“He was either convinced he was right and was not worried about the concerns of others or he failed to understand and appreciate and/or acknowledge the Indiana Rules of Professional Responsibility,” Judge David wrote. “Had he acted more pro-actively, the practice complained of would have ended long before it did.”

In recommending a penalty for the Supreme Court to consider, Judge David wrote that a public reprimand is warranted. He also wrote, alluding to the Indiana Prosecuting Attorneys Council, “In addition, it is also recommended that the practice that was common in Delaware County, as evidenced in this matter, be soundly denounced and that some entity (mostly likely IPAC) undertake efforts (to the extent IPAC has not already taken the lead on this matter) to insure that this practice is not occurring anywhere else.”

Judge David wrote that civil forfeiture proceedings vary between counties, though Indiana Code 34-24-1-3(a) permits prosecutors to handle those proceedings in-house with deputy prosecutors, while I.C. 34-24-1-8 also allows prosecutors to contract those cases to outside counsel. The latter is the most prevailing model used in these arrangements, Judge David pointed out, but McKinney didn’t use that method.

Making the case even more interesting for the legal community is one of the arguments raised in the prosecutor’s defense – that the judiciary doesn’t have the constitutional authority to discipline an elected prosecutor, who is a member of the executive branch and protected by the separations of powers doctrine.

McKinney’s attorney, Kevin McGoff with Bingham McHale in Indianapolis, argued that sanctioning the prosecutor would violate both the U.S. Constitution and Indiana Constitution Article 3, §1 on government powers. In his proposed findings to Judge David earlier this year, McGoff cited Ind. Alcohol Beverage Comm’n v. McShane, 354 N.E.2d 259, 268 (Ind. Ct. App. 1976), that held a court can’t try to control an executive agency’s discretionary powers.

Judge David didn’t address that separation of powers argument in his report, and McGoff said he wasn’t sure how that might be used in the future before the Supreme Court. He declined to get into whether that argument might dictate contesting any recommended sanction, regardless of it being a reprimand or more severe suspension.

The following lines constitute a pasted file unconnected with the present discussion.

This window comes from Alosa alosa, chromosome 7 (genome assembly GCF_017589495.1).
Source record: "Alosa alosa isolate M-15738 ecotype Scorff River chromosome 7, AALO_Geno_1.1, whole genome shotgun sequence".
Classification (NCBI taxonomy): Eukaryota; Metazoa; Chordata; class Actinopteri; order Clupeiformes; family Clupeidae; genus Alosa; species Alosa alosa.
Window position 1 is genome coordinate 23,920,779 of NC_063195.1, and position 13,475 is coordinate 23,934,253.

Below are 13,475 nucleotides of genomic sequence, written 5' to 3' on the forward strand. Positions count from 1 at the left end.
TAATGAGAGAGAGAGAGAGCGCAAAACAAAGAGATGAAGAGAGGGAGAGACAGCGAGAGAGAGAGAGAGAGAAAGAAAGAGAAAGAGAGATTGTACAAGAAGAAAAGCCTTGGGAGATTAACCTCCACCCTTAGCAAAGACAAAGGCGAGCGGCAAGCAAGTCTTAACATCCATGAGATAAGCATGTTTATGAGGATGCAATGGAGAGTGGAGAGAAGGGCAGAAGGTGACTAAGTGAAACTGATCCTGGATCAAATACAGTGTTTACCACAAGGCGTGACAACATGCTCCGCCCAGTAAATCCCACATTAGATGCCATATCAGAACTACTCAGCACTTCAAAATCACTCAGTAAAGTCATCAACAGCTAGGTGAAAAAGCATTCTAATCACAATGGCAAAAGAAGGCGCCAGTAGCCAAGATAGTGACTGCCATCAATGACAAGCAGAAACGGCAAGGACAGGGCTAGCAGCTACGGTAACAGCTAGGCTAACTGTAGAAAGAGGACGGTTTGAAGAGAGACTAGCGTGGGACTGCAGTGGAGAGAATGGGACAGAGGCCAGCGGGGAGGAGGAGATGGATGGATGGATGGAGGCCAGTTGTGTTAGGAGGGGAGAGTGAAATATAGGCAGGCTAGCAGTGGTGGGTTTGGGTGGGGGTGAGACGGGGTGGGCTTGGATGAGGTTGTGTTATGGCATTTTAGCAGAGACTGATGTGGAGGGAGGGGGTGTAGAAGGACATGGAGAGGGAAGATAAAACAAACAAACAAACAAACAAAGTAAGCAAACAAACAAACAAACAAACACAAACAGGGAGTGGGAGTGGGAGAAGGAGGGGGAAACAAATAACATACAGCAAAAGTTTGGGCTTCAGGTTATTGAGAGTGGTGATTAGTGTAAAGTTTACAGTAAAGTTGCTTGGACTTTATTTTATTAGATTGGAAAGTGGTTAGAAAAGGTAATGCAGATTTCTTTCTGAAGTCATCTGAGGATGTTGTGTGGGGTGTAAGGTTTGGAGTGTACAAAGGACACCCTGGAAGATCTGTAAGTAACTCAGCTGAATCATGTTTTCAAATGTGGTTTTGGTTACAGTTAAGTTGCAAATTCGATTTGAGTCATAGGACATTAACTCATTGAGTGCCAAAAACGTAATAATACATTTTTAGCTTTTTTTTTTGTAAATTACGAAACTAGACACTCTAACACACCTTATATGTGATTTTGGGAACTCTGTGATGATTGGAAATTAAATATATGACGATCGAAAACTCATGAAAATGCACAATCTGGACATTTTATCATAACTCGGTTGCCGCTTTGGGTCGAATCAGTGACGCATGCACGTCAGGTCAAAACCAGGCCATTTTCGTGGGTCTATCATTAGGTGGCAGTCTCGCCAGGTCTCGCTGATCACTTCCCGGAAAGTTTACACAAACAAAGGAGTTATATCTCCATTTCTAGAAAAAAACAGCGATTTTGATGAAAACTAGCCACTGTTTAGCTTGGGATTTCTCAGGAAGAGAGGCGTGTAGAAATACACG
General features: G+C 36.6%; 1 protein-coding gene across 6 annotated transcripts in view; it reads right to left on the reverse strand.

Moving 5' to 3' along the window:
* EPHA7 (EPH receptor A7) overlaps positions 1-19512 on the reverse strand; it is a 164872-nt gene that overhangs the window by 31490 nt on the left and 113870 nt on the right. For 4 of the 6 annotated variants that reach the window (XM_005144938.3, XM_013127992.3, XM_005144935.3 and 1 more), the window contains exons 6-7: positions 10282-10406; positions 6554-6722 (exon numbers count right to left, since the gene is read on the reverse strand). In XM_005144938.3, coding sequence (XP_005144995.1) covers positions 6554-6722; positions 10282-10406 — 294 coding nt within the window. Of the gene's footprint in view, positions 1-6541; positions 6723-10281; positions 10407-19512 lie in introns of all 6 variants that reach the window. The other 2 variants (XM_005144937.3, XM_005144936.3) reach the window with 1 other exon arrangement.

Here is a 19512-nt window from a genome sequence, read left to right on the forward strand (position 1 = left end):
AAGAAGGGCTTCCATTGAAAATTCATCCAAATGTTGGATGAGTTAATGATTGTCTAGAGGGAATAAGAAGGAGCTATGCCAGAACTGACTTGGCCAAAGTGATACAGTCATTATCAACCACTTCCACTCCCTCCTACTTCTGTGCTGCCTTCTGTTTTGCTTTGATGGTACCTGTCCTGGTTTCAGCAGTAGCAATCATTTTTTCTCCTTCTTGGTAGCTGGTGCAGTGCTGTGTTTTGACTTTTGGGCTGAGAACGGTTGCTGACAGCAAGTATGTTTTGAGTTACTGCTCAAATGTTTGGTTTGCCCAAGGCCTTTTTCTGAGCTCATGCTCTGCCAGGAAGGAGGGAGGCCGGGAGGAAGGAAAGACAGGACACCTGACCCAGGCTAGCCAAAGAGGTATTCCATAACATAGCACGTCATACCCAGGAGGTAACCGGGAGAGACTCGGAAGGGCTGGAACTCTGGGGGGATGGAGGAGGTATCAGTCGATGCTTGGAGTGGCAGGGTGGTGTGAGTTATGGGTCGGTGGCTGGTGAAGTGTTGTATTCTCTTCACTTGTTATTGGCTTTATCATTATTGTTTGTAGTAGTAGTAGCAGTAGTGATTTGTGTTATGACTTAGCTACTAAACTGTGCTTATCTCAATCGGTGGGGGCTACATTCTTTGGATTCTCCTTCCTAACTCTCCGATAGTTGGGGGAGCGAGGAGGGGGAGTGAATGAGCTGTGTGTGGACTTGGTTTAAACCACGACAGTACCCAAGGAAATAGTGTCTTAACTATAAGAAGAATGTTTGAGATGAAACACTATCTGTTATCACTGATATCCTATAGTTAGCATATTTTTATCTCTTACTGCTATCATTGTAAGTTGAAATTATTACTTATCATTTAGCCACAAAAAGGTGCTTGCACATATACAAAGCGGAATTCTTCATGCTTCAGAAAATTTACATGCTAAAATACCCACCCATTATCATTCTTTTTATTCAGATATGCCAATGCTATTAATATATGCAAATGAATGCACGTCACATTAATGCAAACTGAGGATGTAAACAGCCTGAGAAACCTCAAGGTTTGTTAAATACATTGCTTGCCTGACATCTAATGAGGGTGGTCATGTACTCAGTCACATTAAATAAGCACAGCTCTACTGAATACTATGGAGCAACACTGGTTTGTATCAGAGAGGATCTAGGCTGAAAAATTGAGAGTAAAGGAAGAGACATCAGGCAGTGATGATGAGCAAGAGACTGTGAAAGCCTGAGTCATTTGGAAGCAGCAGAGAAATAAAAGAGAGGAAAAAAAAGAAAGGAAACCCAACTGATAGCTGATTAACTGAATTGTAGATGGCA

“At this point, we are just taking a step back and reflecting on the case and where it is now,” McGoff said. “We have until the end of October to make a decision on what we want to do, and there are many issues to think about. Whatever decision is made ultimately (on how to proceed), it’s up to my client.”

Some of that decision-making could come down to action the state justices took last year when rejecting the agreement that called for a 90-day suspension. A copy of a notice issued by the appellate clerk’s office to the parties June 18, 2009, is available online at the Indiana Law Blog and says, “Specifically, a majority of the Court concluded that the agreed discipline, that being suspension from the practice of law for 90 days with automatic reinstatement, is insufficient in light of the misconduct agreed to by the parties.”

Details on that proposed agreement or the majority vote for a more severe penalty are not public according to court rules, said Appellate Clerk and Supreme Court Administrator Kevin Smith. That leaves open questions about how the justices will respond once they get the recommendation for a public reprimand.

McGoff and discipline commission attorney Charles Kidd both told Indiana Lawyer in the week following the Sept. 29 recommendations that they hadn’t factored in the court’s makeup with a new justice and that hadn’t been a part of their decision-making at this point. They also declined to discuss the rejected agreement from last year, citing confidentiality rules.